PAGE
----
Step 4: Act or Adjust

It is time to act on what technicians explored and applied changes to the project. Of course, nothing ensures that no new problems or bugs appear during the execution phase. So this PDCA cycle can be repeated to make quality improvements.

Recommended reading: Software Project Management Best Practices

3. Quality assurance methods

To ensure a QA process works well, some essential tools and techniques are often used:

Defining processes

Identifying organizational procedures and standards play a vital role in the first stage of a project. Those processes will guide a whole development team to go on the right path and can be modified over time to meet expectations. Meanwhile, such standards as IEEE or ISO 9000 will be a foundation for the QA process to guarantee desired products by setting requirements to initiate, plan, manage and implement the procedure.

Quality audit

This systematic method is employed to determine how all defined processes and standards work during the development and design period. Also, it tests and evaluates whether software products comply with those standards, procedures, and plans.

quality assurance
Process quality audit (Source: Medium)
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Tool/methodology selection

Picking up suitable tools is not less important. Different projects will require different tools for building software, below are some of the essential ones to set up the QA process effectively:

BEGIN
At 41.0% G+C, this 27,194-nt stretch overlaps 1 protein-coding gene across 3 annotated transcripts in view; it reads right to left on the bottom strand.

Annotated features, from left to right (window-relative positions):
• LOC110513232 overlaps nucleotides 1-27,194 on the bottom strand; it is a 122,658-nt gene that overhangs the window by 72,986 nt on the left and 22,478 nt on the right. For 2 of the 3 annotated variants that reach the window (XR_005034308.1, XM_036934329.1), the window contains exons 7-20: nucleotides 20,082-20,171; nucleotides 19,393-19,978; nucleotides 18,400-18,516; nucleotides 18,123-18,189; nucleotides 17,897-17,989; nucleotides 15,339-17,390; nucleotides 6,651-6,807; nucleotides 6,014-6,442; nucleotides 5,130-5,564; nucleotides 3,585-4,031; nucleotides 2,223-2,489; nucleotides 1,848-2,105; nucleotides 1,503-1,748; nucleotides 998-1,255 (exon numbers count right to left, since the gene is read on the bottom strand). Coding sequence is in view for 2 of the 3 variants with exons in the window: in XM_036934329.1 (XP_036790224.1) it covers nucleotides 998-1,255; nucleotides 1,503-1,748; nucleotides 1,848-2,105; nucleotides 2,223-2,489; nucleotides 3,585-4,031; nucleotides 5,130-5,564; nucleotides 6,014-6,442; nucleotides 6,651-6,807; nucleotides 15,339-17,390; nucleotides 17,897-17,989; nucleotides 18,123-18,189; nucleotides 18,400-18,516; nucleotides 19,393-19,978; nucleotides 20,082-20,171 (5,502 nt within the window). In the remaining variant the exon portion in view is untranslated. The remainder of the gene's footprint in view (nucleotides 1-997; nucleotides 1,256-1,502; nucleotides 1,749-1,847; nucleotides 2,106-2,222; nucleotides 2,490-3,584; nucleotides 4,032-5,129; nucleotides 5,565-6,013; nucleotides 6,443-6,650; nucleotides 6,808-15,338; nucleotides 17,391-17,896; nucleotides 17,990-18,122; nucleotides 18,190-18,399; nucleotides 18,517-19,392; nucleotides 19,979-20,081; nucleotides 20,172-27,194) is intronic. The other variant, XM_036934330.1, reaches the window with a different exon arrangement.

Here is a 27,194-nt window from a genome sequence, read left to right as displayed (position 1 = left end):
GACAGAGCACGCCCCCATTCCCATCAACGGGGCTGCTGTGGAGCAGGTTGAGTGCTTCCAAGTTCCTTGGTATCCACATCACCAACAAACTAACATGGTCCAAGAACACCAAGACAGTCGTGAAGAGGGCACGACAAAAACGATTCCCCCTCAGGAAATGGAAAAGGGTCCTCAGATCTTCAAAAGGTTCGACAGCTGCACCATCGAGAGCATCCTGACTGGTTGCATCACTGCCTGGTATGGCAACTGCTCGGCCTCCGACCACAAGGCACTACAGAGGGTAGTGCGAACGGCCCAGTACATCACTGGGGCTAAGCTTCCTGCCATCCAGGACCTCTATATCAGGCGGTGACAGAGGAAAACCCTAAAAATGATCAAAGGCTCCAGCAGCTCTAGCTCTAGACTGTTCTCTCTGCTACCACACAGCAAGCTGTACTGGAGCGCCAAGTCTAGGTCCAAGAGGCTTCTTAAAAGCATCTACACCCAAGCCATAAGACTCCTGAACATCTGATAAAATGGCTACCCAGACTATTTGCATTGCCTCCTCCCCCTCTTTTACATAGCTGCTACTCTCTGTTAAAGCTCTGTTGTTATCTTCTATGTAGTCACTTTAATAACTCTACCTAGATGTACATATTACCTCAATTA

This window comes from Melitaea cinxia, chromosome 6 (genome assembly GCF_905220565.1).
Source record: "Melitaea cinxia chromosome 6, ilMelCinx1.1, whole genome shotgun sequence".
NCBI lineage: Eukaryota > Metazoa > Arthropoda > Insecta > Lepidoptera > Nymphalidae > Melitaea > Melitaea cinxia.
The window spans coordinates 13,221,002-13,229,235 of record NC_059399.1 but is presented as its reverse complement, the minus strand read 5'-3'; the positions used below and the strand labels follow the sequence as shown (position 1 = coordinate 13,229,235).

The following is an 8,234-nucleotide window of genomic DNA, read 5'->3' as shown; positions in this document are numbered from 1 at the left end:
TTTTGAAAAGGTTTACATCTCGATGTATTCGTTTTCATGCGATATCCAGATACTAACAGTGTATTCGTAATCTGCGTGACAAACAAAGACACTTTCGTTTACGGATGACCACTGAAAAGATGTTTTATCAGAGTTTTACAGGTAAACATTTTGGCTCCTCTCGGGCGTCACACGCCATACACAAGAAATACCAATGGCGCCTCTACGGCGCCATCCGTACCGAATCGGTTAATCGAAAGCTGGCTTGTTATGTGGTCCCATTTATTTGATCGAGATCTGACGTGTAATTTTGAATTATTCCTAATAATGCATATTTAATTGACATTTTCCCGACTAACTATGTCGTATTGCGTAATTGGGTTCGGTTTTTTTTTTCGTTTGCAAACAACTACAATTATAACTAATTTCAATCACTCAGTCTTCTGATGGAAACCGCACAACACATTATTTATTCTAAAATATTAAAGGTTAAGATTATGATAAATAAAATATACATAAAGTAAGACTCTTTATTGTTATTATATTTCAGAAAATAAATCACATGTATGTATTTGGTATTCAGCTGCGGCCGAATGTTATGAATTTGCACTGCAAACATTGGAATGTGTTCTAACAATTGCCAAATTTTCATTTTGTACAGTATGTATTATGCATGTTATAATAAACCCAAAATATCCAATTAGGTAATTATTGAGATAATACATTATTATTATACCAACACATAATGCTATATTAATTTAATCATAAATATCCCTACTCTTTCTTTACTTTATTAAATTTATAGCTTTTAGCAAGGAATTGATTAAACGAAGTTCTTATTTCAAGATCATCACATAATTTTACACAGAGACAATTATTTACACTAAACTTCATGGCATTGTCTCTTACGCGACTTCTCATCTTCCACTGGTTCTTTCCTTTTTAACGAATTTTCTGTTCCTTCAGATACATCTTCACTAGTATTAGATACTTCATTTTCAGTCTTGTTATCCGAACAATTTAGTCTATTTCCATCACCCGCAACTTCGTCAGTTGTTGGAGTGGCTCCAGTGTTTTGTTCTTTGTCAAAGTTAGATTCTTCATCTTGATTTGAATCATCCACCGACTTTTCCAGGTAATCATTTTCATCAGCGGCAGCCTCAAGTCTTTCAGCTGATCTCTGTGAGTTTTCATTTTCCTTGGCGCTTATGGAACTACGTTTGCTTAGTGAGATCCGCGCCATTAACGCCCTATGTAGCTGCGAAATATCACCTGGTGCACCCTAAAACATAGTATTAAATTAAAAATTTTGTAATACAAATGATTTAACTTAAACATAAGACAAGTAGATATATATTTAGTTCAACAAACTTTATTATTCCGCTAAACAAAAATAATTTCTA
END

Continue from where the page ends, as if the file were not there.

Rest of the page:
1. Cost of Quality (CQQ)

This term does not refer to how much companies should spend on building a quality product. By contrast, CQQ is a methodology referring to what they lost when failing to produce good software. Thus, there are four categories of quality costs:

  • External failure costs: occur when the software is delivered to customers. In this case, companies have to pay extra to deal with complaints and negative feedback.
  • Internal failure costs are related to flaws discovered before the software delivery.
  • Appraisal costs (or Inspection costs) arise when companies spend money on testing or auditing quality to ensure that products follow processes and standards.
  • Prevention costs are associated with prevention activities that stop defects from appearing again. 

2. Control Charts

QA engineers often use control charts to see process changes, then examine how stable it is by comparing current results with historical data in the graph. Moreover, it lays a foundation to anticipate possible outcome ranges and determine whether a project should make basic modifications or prevent certain problems.

3. Benchmarking

Benchmarking is a very popular quality improvement tool that uses main performance metrics to discover the strengths and weaknesses of processes. It then compares current procedures with those of competitors or with historic data before QA experts suggest proper actions for bettering the quality.

4. Cost-Benefit Analysis

Simply speaking, this technique identifies the feasibility of projects by calculating the cost-benefit ratio. If expenses outweigh profits companies will receive, the investment in workforce and time will be a waste.

5. Cause and Effect Diagrams

Also known as Fishbone or Ishikawa diagram, this method requires members to brainstorm with the goal of outlining all potential causes of problems.

6. Design of Experiments

This approach helps technicians to observe relationships between input factors and desired products – or in other words – which elements significantly affect outputs. Therefore, suitable solutions will be taken to optimize end items.

Recommended reading: Software Engineering Project Management Methodology

Establishing an effective quality assurance process is a precondition to make sure every part of the software development works smoothly. This work is often controlled at a managerial level and requires engineers to have a wealth of IT knowledge about software systems. So companies need to distinguish QA from QC unless they want to allocate the wrong job to the wrong person, consequently leading to the project failure.